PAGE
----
On 11 July, 2013, Fiji officially signed the Protocol to Eliminate Illicit Trade in Tobacco Products. The Protocol, adopted by the Parties to the WHO Framework Convention on Tobacco Control (WHO FCTC) in November, was opened for signature by the Parties in a ceremony at WHO Headquarters in January 2013. The new international treaty is aimed at combating illegal trade in tobacco products through control of the supply chain and international cooperation. As a key measure, Parties commit to establishing a global tracking and tracing system to reduce and eventually eradicate illicit trade.
Global problem of Illicit trade in tobacco products
Illicit trade in tobacco products is a global problem. It increases the accessibility and affordability of tobacco products thus undermining tobacco control policies and severely burdening health systems. In addition, illicit trade leads to significant revenue losses for governments. The elimination of all forms of illicit trade including smuggling and illegal manufacturing is therefore an essential component of tobacco control.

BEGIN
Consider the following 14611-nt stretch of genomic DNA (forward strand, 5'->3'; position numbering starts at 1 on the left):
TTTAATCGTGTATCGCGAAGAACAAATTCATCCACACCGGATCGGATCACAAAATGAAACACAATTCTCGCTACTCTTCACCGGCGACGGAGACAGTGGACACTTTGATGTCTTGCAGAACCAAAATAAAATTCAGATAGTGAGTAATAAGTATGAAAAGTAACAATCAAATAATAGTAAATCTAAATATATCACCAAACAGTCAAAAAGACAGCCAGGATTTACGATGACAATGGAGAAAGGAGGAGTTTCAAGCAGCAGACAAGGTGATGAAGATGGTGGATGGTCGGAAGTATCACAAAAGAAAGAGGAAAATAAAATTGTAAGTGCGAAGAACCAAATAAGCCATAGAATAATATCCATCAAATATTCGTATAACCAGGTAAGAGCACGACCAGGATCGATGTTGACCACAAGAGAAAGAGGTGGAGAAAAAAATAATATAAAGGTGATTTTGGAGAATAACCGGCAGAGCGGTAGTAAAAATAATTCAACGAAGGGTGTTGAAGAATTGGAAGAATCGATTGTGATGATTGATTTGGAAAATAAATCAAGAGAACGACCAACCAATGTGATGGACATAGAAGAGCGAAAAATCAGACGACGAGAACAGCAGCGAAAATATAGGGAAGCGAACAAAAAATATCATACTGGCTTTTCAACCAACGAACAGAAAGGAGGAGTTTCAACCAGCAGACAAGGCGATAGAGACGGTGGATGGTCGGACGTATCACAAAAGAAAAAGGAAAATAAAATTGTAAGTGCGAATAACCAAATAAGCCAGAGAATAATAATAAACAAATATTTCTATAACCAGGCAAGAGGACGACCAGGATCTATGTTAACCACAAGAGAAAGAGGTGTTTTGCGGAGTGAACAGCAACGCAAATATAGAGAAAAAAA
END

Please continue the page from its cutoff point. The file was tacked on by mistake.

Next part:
“The protocol gives the world a unique legal instrument for countering and eventually eliminating a sophisticated international criminal activity that costs a lot, especially for health,” said WHO Director-General Dr Margaret Chan on the occasion of the signing ceremony.
Protocol to help protect against health risks of tobacco
The new Protocol will help to protect people across the globe from the health risks of tobacco. The tobacco epidemic is one of the biggest public health threats the world has ever faced. It kills nearly six million people a year. Approximately one person dies every six seconds due to tobacco and this accounts for one in 10 adult deaths.
“The adoption of the Protocol is the result of close cooperation between multiple sectors of government”, said Dr Haik Nikogosian, Head of the Secretariat of the WHO FCTC. “It also shows how a unified stand on a public health subject can benefit important government objectives on health and beyond, such as protecting revenues and countering criminal activities.”